Lai Chi Kok – Hong Kong’s version of Dongdaemun and Camden Market for fashion start-ups
It appears that most major cities in the world have a market hub for budding entrepreneurs. London has Camden Market, Seoul has Dongdaemun Market and Melbourne has the Jam Factory. Now Hong Kong has it own as the old factory district of Lai Chi Kok is evolving into a start-up hub for fashion designers.
“Many old factories and market areas in Australia, South Korea and Britain have been turned into trendy markets for fashion, food and other creative starts-ups,” said Bosco Law Ching-kit, CEO of textiles firm Lawsgroup. “I hope to turn Lai Chi Kok into something similar like Camden Market in London or Dongdaemun Market in Seoul.”
“I think Lai Chi Kok is similar to Dongdaemun in Seoul. Both have a historical relationship with textiles and have now become a hub for young designers and creative start-ups,” he said.
Dongdaemun, a former wholesale market, is now surrounded by 26 shopping malls with 30,000 speciality shops that sell everything from clothes to toys and food zones.
London’s Camden Town is known for its more than 1,000 shops selling fashion, music, art and food. The site of a former jam-making building in Melbourne, the Jam Factory has been converted into a shopping centre with fashion stores and restaurants.
Lawsgroup was founded by Bosco’s grandfather and over the decades it has become one of the largest in the world with over 20,000 workers sewing clothes for many international brands including GAP, JC Penney and Uniqlo. It also founded the local fashion chain Bossini.
The strong textiles relationship may explain why he decided to spend HK$600 million (US$76.54 million) to turn two of the family owned factory buildings in Lai Chi Kok into creative shopping centres called D2 Place One in 2012 and D2 Place Two in 2016.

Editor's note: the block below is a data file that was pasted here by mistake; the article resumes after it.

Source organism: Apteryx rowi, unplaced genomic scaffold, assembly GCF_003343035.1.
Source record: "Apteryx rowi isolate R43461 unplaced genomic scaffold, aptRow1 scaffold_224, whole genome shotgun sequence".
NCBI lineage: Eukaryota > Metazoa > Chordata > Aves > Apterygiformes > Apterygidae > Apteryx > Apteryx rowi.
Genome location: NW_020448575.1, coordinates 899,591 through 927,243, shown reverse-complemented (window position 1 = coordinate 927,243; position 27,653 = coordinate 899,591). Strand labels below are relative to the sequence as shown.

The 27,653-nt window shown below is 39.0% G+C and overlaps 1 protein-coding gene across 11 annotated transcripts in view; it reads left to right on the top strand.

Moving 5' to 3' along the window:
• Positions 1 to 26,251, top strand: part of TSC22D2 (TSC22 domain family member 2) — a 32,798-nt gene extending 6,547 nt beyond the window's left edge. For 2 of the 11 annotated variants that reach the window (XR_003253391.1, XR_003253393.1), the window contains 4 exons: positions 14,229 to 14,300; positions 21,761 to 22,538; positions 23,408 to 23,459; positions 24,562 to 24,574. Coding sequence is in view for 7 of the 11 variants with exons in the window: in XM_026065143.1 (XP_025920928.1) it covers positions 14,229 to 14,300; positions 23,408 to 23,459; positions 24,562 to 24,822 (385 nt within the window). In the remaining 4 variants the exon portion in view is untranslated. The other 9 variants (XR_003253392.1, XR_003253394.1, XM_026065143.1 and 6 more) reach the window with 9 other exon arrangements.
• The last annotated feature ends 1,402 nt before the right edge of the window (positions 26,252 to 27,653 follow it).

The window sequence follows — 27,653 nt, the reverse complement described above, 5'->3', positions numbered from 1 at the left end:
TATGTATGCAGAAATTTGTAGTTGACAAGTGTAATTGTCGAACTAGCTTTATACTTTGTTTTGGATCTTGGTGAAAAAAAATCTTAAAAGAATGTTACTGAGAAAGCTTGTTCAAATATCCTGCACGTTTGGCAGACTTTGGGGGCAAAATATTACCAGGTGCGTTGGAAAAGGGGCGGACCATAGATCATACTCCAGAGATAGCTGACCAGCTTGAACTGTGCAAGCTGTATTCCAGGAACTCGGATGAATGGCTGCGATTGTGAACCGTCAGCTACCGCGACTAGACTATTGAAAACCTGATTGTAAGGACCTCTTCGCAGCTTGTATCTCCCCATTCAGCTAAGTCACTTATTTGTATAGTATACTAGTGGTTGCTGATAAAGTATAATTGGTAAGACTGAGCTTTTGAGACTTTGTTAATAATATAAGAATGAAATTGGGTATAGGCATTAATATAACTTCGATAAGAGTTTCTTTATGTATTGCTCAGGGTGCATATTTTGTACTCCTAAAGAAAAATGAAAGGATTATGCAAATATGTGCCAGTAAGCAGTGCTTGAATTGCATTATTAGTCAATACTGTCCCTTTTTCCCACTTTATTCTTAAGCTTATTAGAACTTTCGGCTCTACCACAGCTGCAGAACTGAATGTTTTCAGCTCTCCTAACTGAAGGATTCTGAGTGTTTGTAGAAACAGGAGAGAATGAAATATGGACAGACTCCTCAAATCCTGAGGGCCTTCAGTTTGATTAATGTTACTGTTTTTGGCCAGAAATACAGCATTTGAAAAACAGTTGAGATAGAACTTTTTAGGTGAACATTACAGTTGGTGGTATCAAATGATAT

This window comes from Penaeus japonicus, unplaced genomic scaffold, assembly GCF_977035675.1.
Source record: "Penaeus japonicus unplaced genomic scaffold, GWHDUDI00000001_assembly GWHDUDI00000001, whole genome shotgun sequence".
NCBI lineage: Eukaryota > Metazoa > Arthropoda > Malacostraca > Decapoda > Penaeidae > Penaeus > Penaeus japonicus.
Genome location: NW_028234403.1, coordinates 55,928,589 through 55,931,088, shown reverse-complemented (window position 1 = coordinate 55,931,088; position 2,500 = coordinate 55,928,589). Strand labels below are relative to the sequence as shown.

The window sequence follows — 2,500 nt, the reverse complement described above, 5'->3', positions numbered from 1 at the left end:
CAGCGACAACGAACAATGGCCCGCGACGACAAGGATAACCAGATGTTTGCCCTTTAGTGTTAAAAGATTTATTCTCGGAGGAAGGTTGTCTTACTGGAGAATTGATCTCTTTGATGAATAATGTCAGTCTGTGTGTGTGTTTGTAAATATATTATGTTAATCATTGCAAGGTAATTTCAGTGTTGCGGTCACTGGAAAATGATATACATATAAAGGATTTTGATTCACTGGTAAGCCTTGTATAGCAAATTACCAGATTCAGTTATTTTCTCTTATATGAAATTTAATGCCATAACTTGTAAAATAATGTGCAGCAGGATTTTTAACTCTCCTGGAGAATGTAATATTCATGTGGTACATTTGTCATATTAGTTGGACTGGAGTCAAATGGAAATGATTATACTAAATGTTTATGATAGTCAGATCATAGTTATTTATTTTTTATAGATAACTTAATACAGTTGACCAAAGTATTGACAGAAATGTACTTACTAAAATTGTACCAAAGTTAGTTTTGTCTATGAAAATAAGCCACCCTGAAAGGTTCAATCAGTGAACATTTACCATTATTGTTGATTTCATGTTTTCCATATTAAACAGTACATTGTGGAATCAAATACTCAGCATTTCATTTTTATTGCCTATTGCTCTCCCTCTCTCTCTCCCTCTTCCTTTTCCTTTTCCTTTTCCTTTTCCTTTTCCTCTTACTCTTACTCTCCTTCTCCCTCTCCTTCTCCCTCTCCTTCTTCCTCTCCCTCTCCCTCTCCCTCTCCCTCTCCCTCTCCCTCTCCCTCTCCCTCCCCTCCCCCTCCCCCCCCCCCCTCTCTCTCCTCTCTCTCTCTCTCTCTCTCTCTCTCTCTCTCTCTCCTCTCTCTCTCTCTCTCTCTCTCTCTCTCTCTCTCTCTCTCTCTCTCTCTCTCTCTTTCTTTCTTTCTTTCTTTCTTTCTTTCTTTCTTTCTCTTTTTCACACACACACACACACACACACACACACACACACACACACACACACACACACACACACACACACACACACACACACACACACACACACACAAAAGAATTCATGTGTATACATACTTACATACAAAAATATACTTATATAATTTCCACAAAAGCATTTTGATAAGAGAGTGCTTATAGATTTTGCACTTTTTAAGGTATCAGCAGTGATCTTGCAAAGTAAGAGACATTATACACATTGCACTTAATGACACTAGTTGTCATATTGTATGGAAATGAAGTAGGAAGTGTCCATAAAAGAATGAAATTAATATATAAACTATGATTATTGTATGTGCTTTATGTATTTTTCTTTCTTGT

The company has helped over 4,000 fashion and creative start-ups to set up shop at its two malls. It offers rents that are 30 to 50 per cent cheaper than market rates and flexible terms. It also has six-step mentoring programme for young designers which allows them to selling their clothes and accessories at its weekend market for a small fee of HK$800 per time, allowing them to upgrade to pop-up stores and shops on reasonable short-term leases.
Lawsgroup’s weekend market attracts more than 2.5 million customers a year, helping the start-ups generate revenues of US$3 million a year.
“What we want to create is a hub for fashion designers and other creative industries which is linked to the history of Lai Chi Kok, which was home to many textile companies,” Law said.
Lai Chi Kok is increasingly attracting more tourists and shoppers. A “Made in Hong Kong” carnival will be held on July 1, after the success of Songkran Hong Kong in April, a Thai festival to welcome the new year.
Once occupied by the beloved Lai Yuen amusement park from 1948 to 1997, textile factories and cooked food stalls, Lai Chi Kok, near Kowloon West has become increasingly upmarket.
According to Cheng Po Hung, adviser to the Hong Kong Museum of History Lai Chi Kok literally means “lychee corner”. “It was named as Lai Chi Kok as there was a small rock at the bay of the area which looked like a lychee,” Cheng said.
“Lai Chi Kok area has been changed substantially in recent years and it has now become a modern retail and business district,” he added.
Besides Lawsgroup, New World Development (NWD) last year announced plans to invest about HK$25 billion to create an “emerging industrial cluster” that will feature co-working spaces to attract innovative technology start-ups.
“Together with another three sites the firm owns in the area, we will create an ‘New World Emerging Industrial Cluster’ with a gross floor area of 2.1 million square feet to generate synergies in its future development projects in the area,” said Adrian Cheng Chi-kong, executive vice-chairman of NWD. The company also plans to build a grade A office at the junction of Wing Hong Street, Yu Chau West Street and Wing Ming Street.
Keith Hemshall, executive director and head of office services at Cushman & Wakefield Hong Kong, was a bit more sceptical about Lai Chi Kok emerging as a hub for fashion start-ups.
“Traditionally, Lai Chi Kok was an industrial area and more recently has attracted companies from the sourcing sector. The government has encouraged the redevelopment of industrial buildings in the area with D2 One and Two being prime examples,” Hemshall said.
“New World’s acquisition of three sites in the area demonstrates their belief that the area will evolve into a strategic business hub. Assuming New World continue the ‘artisanal’ theme of their recent office developments, the focus will be on producing high quality, innovative and green buildings which are unlikely to be affordable for start-ups,” he said.
Hemshall sees Yuen Long or Lantau as possible locations for start-up hubs, adding that co-working operators represent the best environment for fostering start-ups as they are located throughout Hong Kong with prices to suit all budgets.